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    (Original post by 7inchman)
    That's news to me. Any links to the new legislation? I know in Australia the government has a few years back put out legislation to cut down on contractors in the public sector.
    This. HMT plans to consult on it, so it may or may not happen and may be deferred post-Brexit. Monumentally stupid idea but when has this stopped the govt?

    It's had a horrible effect in the public sector. No one's benefited from it, it's mostly just PR, particularly as "equivalent" public sector employees are hugely expensive.

    You in IT as well? What sort of work have you had?
    Banking. Mainly back office work.

    Yeah, main issue with self-teaching is motivation to self-teach the 'boring' parts. I find self-teaching coding easy as it's fairly fun. But without uni there is no way I'd have pushed myself to figure out how tree-like containers differ from a hash, or how a 'sort' function works etc. This is just because all that theory stuff is a bit boring. Uni is good cause it forces you to learn it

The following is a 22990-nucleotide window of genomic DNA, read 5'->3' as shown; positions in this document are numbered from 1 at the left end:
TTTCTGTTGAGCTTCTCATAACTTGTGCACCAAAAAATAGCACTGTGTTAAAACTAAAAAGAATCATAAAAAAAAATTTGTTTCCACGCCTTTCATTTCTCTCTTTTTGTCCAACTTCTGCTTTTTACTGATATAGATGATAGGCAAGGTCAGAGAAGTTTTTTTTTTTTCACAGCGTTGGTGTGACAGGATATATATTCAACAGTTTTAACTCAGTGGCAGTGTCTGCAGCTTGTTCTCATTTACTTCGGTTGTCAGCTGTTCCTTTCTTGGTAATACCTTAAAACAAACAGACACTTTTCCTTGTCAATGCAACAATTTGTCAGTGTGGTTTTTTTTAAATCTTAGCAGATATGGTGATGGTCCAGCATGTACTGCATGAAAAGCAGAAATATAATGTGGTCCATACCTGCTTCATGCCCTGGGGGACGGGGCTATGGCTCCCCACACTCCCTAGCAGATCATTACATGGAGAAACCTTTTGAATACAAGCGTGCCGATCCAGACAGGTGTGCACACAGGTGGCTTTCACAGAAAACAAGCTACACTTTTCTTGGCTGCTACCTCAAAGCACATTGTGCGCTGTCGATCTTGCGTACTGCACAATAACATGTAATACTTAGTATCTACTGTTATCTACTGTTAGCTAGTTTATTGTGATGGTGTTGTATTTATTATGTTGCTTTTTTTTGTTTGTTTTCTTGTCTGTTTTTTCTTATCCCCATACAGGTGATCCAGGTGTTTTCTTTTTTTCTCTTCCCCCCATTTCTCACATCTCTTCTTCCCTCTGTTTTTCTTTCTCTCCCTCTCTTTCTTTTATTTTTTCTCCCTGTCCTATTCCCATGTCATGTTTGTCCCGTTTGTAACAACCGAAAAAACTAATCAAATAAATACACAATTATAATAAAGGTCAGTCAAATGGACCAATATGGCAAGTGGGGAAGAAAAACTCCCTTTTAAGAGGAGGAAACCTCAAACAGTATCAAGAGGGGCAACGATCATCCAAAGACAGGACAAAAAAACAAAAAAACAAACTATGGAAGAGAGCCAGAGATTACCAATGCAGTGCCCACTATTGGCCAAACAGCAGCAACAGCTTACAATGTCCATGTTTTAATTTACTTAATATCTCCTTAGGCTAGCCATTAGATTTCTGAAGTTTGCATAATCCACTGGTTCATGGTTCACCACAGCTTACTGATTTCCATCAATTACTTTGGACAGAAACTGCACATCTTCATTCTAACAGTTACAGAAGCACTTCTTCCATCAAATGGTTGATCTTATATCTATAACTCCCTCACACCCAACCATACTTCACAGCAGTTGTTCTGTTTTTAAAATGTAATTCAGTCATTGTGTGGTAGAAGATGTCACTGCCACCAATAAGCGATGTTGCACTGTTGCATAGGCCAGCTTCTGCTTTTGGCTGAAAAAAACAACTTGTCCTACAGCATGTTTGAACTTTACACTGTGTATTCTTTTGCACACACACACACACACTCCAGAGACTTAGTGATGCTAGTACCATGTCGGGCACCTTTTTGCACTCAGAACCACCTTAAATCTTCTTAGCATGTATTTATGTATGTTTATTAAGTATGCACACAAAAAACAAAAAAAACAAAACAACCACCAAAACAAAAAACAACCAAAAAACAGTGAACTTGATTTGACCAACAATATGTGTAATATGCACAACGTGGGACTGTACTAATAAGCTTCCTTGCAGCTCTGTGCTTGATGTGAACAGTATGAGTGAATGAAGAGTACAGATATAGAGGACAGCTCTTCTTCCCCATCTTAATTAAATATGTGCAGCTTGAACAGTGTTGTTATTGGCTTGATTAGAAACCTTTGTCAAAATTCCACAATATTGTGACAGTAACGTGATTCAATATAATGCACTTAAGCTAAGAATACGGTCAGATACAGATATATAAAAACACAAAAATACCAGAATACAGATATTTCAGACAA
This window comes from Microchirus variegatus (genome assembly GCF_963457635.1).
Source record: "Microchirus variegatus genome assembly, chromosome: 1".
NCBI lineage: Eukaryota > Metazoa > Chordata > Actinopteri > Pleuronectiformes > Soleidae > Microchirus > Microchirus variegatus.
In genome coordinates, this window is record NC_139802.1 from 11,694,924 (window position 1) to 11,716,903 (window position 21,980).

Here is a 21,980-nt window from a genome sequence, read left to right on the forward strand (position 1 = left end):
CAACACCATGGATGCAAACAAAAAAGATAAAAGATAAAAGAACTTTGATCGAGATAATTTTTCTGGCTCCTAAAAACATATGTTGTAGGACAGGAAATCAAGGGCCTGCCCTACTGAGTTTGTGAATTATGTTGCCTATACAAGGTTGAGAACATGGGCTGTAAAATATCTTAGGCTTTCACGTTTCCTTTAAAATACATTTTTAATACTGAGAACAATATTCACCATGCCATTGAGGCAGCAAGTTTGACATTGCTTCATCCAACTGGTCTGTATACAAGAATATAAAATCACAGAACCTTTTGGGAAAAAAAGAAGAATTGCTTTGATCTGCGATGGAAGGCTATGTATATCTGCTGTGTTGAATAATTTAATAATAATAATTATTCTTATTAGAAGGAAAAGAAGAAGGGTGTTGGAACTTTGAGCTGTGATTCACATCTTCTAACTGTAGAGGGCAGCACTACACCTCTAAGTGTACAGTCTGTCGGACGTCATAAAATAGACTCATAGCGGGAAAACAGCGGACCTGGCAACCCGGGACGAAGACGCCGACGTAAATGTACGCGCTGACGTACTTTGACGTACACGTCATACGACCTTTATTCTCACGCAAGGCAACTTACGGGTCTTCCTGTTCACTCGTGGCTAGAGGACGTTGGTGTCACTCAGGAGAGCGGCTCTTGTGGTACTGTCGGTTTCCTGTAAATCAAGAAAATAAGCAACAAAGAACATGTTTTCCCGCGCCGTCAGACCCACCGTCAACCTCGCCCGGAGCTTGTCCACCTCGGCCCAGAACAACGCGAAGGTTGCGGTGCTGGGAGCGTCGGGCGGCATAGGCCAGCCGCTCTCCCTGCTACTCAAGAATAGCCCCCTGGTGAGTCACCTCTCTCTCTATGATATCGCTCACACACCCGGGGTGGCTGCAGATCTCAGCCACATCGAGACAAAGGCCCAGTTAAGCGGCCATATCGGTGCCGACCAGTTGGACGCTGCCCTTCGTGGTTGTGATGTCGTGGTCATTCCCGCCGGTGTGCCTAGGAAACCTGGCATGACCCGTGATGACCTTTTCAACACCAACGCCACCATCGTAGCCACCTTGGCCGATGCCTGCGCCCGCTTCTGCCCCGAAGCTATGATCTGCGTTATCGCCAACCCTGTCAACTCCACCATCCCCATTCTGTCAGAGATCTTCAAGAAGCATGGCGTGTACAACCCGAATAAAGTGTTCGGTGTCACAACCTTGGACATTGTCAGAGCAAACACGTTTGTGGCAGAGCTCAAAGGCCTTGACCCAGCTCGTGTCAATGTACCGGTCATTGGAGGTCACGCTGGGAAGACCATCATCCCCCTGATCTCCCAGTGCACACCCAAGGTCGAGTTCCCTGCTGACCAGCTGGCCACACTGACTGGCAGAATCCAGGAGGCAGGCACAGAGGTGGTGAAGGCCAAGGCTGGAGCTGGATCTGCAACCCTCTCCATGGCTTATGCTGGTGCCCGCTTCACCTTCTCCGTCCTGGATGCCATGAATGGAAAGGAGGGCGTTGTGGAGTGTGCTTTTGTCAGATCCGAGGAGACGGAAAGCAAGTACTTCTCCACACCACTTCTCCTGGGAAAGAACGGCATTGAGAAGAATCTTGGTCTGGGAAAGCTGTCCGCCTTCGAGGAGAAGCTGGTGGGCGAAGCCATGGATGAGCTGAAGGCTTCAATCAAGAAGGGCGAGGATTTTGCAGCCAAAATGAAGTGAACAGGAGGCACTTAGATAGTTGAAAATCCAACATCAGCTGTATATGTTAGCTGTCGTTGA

Yeah, that's the main reason I am considering it. There's also coding specialised courses but they cost nearly the same amount and don't carry the same rep a good uni does, plus the conversion courses are also coding focused anyway. The main saving is in time spent on it but realistically to compress a CS degree you will need about a year to cover the vast body of material, so that's why they're able to deliver faster completion. Personally, if I am going to re-specialise, I would like to get both the coding courses and the CS theoretical element.